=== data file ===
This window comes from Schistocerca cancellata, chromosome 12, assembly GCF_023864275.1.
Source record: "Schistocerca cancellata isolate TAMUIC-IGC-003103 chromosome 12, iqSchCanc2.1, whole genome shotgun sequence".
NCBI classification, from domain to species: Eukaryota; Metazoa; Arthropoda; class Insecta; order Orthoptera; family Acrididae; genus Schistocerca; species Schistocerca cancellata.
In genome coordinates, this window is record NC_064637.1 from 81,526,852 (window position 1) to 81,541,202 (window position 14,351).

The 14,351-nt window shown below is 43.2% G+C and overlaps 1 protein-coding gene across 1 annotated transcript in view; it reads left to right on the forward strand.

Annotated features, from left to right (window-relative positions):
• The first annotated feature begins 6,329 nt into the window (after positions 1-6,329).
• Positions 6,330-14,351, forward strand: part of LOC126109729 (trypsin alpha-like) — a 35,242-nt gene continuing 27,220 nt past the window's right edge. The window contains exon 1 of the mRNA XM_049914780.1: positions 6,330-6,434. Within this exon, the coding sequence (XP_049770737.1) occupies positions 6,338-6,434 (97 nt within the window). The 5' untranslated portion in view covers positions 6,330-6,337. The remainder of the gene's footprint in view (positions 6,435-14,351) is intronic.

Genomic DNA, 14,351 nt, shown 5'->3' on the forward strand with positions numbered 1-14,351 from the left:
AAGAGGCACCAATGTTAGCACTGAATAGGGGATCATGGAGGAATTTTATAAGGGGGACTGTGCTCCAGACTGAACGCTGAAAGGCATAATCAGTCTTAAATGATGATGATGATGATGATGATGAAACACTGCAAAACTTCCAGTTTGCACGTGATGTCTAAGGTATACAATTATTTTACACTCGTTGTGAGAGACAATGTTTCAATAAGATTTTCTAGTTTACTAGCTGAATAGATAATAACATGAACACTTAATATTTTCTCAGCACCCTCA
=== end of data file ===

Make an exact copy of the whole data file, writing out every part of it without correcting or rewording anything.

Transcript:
This window comes from Schistocerca cancellata, chromosome 12, assembly GCF_023864275.1.
Source record: "Schistocerca cancellata isolate TAMUIC-IGC-003103 chromosome 12, iqSchCanc2.1, whole genome shotgun sequence".
NCBI classification, from domain to species: Eukaryota; Metazoa; Arthropoda; class Insecta; order Orthoptera; family Acrididae; genus Schistocerca; species Schistocerca cancellata.
In genome coordinates, this window is record NC_064637.1 from 81,526,852 (window position 1) to 81,541,202 (window position 14,351).

The 14,351-nt window shown below is 43.2% G+C and overlaps 1 protein-coding gene across 1 annotated transcript in view; it reads left to right on the forward strand.

Annotated features, from left to right (window-relative positions):
• The first annotated feature begins 6,329 nt into the window (after positions 1-6,329).
• Positions 6,330-14,351, forward strand: part of LOC126109729 (trypsin alpha-like) — a 35,242-nt gene continuing 27,220 nt past the window's right edge. The window contains exon 1 of the mRNA XM_049914780.1: positions 6,330-6,434. Within this exon, the coding sequence (XP_049770737.1) occupies positions 6,338-6,434 (97 nt within the window). The 5' untranslated portion in view covers positions 6,330-6,337. The remainder of the gene's footprint in view (positions 6,435-14,351) is intronic.

Genomic DNA, 14,351 nt, shown 5'->3' on the forward strand with positions numbered 1-14,351 from the left:
AAGAGGCACCAATGTTAGCACTGAATAGGGGATCATGGAGGAATTTTATAAGGGGGACTGTGCTCCAGACTGAACGCTGAAAGGCATAATCAGTCTTAAATGATGATGATGATGATGATGATGAAACACTGCAAAACTTCCAGTTTGCACGTGATGTCTAAGGTATACAATTATTTTACACTCGTTGTGAGAGACAATGTTTCAATAAGATTTTCTAGTTTACTAGCTGAATAGATAATAACATGAACACTTAATATTTTCTCAGCACCCTCA